Will watching the TV make us ‘a little bit special?’

In aid of becoming a 2017, care free, less anxious, ‘hippy’ I have taken to switching off the TV, the Tablet and the iPhone in preference for a little light reading here and there. Something that I loved to do as a child, yet very rarely allow myself the luxury to do now. Even worse, when I do allow myself the time, it seems I can not relax in to reading very successfully. I become irritable, uncomfortable and constantly itch to re-check my emails.


Yet should we all be reading a little more? Studies show that reading strengthens neural pathways like any other muscle in the body. Children who are read to by their parents develop  ‘improved reading skills such as advanced vocabulary, word recognition in spoken words, ability to connect written letters to spoken sounds, reading comprehension, and the fluency to read text accurately and quickly’ (Medical daily). Not only this, but the imagination involved in reading enhances creativity, sensitivity and provides a feeling of escapism – even from a very young age.


Sadly, however, we are becoming fixed to our screens and back lights. Along with headaches, dry eyes, rolled over shoulders and a lack of vitamin D when confined to the ‘not as great indoors’, watching too much TV either on our screen or on our Tablets can reduce our ability to communicate.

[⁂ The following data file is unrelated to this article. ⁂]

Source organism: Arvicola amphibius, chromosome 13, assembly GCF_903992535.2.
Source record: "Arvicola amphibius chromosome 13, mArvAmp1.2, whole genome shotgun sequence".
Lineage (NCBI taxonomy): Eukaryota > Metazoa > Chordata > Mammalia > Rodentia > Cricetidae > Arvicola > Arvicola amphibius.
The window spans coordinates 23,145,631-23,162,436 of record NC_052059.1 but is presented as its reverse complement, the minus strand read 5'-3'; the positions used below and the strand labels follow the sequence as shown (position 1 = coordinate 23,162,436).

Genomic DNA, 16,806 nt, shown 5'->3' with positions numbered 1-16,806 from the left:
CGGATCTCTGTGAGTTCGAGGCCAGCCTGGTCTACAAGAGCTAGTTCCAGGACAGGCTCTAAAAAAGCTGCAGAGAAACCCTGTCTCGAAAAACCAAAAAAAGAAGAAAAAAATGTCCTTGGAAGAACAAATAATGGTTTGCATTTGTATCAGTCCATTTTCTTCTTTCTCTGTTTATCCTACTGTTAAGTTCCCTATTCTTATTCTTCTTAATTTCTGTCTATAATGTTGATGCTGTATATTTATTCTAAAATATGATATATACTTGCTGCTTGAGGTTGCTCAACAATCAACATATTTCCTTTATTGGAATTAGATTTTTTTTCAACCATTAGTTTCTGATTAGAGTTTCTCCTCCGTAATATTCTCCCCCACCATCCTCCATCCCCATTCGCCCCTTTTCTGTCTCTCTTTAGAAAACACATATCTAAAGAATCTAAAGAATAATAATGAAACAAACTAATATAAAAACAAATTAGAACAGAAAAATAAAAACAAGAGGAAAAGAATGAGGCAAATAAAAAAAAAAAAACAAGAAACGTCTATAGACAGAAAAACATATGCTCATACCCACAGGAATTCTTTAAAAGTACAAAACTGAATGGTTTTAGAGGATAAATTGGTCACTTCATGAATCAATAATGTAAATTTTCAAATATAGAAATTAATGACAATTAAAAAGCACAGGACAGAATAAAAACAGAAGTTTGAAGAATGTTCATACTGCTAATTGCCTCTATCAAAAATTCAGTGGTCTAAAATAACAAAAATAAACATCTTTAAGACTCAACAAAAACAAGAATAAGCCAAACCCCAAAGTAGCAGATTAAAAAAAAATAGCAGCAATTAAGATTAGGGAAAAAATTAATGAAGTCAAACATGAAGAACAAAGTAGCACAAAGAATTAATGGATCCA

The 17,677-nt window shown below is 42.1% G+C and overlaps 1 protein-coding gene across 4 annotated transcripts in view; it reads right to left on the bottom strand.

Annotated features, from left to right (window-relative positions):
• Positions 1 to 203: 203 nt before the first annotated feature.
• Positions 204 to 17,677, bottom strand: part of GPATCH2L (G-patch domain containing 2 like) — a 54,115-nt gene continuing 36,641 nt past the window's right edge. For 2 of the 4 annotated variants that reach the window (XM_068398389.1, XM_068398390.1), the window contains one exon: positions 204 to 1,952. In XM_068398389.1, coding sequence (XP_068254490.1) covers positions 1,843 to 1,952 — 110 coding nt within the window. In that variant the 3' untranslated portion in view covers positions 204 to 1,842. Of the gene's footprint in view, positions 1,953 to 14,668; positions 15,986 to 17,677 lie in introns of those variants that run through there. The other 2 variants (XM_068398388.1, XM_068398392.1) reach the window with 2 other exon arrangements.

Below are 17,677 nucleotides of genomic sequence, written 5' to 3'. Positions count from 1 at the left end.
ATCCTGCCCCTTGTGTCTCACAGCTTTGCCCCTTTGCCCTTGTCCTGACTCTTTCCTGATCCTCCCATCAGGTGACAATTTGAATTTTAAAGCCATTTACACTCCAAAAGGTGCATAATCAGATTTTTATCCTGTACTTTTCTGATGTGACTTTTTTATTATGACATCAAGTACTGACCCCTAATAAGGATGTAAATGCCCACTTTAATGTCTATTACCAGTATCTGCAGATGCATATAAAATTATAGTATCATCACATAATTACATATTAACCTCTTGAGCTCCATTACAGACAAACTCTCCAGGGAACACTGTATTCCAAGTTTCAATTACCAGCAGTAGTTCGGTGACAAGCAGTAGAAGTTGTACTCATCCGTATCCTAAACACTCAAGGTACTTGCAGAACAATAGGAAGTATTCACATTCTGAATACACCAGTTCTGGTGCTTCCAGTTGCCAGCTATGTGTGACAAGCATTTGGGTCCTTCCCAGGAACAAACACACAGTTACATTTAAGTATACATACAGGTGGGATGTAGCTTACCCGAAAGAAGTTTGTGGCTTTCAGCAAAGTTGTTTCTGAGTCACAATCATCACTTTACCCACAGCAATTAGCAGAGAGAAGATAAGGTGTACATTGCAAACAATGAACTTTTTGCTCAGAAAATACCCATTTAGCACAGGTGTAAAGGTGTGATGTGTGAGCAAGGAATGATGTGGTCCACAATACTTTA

In 2015, Cerebral Cortex journal published a study researching 276 children between the ages of 5-18 years. The results showed that the more time spent in front of a screen, the thicker their frontal lobe within the brain (the area associated with LOWER language processing and communication.) Likewise, these children were also associated with a lower verbal IQ, behavioural difficulties in the classroom, delayed language aquisition and aggressive behaviours.


It is now felt that allowing your child to sit for 2 or more hours a day, in front of the television specifically, can result in greater psychological difficulties in later life.


Today it is difficult to entertain children with modern day busy lives. Yet potentially J.K. Rowling and fellow child authors have done us a huge favour. By producing engaging books for younger audiences, they may not only be assisting parents in child care, but theynmay well be enhancing the next generation’s IQ.



#health #wellness #life #reading #hippy #readforlife

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